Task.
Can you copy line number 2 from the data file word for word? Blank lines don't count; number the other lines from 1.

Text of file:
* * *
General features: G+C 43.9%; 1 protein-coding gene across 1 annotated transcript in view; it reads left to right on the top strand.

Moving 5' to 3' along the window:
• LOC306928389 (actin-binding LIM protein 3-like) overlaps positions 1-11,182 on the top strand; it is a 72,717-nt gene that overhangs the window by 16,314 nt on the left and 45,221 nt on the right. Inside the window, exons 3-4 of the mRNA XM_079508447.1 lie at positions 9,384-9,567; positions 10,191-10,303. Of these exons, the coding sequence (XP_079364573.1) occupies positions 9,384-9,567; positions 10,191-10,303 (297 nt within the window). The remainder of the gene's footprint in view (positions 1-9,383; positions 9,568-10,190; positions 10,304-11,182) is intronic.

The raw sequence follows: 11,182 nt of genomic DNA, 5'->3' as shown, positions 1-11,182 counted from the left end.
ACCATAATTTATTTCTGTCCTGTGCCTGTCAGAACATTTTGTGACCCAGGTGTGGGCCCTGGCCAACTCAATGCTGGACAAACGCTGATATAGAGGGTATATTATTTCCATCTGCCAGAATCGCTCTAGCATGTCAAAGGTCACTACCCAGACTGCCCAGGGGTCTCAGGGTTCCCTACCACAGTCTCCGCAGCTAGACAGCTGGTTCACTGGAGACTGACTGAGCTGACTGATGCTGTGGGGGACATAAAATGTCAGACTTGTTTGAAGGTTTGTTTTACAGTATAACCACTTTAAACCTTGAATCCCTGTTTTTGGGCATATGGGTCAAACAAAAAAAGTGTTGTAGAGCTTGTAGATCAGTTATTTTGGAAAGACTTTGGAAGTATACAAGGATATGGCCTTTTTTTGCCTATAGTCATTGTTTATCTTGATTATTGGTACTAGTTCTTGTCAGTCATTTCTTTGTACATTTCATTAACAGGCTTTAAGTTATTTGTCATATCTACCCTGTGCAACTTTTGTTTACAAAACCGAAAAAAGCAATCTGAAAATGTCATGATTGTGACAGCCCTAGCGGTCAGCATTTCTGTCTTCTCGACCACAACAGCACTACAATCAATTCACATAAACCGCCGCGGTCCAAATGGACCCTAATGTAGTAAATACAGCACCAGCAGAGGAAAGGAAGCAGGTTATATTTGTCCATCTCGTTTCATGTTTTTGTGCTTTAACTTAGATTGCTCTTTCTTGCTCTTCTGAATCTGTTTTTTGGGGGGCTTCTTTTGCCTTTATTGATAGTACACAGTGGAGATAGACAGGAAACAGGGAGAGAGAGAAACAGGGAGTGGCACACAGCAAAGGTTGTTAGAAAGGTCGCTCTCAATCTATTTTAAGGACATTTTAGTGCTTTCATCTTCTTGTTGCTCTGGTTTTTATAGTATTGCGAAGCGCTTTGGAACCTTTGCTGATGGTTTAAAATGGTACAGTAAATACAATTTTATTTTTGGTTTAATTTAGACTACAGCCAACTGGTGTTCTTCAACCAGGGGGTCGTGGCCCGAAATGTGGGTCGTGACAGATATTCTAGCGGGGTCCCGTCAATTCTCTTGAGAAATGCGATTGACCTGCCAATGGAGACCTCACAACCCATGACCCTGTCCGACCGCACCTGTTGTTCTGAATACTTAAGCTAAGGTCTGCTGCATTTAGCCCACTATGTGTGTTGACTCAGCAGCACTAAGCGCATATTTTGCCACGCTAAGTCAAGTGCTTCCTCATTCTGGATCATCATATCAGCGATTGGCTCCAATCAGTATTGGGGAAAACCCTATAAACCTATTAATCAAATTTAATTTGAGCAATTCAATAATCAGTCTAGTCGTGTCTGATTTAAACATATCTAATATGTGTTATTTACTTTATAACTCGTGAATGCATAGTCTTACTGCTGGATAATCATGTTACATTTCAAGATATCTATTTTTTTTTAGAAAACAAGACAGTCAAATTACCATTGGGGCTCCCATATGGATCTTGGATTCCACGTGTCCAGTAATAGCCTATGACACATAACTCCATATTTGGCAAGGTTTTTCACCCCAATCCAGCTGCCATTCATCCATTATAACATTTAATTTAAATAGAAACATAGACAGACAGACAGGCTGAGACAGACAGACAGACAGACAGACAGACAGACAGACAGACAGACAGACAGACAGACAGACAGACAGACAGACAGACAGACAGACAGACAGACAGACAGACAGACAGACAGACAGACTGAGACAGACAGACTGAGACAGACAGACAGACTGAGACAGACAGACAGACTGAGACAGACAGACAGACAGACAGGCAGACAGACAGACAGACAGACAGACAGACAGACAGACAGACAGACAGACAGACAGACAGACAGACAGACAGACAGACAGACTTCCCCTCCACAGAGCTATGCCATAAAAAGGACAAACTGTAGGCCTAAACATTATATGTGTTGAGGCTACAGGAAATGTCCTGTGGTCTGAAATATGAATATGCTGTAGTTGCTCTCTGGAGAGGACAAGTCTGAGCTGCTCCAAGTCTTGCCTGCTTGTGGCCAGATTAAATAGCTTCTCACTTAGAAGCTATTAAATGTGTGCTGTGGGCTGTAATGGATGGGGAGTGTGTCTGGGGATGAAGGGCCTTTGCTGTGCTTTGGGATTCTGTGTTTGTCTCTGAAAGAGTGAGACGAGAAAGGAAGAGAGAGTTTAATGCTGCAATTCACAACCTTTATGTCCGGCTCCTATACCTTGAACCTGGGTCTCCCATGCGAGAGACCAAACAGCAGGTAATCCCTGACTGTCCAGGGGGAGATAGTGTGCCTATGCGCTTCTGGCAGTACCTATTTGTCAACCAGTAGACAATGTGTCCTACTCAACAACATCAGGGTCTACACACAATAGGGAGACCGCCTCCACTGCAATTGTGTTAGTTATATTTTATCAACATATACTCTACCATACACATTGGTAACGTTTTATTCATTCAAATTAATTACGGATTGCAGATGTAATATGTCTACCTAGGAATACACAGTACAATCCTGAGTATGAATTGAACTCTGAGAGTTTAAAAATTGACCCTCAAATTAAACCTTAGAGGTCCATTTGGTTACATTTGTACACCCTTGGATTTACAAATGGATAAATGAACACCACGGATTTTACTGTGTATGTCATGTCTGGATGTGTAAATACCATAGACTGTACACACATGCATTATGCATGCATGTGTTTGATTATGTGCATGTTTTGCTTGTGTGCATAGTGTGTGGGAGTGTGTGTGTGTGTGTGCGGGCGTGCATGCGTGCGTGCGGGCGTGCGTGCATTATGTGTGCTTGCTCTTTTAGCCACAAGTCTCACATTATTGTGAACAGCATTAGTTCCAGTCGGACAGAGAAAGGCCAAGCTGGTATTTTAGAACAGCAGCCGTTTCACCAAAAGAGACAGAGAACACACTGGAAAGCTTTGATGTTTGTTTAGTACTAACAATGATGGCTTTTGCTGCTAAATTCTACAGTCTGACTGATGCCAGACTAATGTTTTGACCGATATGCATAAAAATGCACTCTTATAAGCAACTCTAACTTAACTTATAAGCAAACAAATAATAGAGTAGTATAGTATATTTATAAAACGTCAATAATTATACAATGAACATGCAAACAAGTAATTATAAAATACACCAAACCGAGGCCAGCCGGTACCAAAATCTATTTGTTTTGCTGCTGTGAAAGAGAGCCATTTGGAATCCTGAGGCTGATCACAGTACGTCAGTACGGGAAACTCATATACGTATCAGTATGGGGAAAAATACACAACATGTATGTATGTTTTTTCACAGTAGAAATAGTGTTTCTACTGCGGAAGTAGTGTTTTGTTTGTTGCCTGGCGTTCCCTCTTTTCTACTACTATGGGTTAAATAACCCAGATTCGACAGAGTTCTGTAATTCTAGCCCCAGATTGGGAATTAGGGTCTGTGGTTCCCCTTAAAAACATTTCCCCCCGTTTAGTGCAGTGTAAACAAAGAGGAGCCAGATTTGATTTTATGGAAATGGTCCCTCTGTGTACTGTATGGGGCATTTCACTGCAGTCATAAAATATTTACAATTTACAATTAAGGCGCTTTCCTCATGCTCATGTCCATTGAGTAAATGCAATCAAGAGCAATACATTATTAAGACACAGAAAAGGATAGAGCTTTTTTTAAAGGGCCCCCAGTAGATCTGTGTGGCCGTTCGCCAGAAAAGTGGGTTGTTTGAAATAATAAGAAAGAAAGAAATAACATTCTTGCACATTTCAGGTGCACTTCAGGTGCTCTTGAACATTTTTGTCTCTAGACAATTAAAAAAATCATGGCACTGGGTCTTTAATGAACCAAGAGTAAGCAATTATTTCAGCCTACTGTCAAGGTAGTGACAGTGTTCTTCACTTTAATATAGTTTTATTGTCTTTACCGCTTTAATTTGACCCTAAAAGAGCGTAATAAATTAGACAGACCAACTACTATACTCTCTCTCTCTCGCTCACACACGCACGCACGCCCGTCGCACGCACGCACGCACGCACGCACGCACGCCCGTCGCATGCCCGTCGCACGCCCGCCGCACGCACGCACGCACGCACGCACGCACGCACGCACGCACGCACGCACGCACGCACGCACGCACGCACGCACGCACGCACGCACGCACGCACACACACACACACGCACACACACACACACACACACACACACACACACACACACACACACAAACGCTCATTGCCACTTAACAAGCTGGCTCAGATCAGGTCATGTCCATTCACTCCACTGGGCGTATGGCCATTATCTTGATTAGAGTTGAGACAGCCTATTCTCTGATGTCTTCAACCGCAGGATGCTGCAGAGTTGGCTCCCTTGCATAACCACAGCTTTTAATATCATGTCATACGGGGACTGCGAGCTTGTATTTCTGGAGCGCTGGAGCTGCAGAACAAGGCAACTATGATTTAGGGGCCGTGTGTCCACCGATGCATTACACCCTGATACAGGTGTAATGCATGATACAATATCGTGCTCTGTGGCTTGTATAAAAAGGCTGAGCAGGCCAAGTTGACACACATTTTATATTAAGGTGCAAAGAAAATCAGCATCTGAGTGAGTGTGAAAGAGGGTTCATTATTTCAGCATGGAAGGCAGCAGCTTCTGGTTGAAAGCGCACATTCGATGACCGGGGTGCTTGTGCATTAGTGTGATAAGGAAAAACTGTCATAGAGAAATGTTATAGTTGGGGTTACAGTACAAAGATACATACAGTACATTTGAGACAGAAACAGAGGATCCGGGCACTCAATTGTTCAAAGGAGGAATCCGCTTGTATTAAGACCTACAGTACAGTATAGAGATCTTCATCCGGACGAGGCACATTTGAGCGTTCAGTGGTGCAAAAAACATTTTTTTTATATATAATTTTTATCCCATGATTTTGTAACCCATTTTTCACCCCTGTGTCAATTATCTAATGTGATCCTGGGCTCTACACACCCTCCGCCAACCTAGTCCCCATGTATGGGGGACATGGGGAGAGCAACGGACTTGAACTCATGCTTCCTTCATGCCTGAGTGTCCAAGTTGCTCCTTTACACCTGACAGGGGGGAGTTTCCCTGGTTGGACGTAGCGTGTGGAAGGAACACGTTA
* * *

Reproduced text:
Moving 5' to 3' along the window: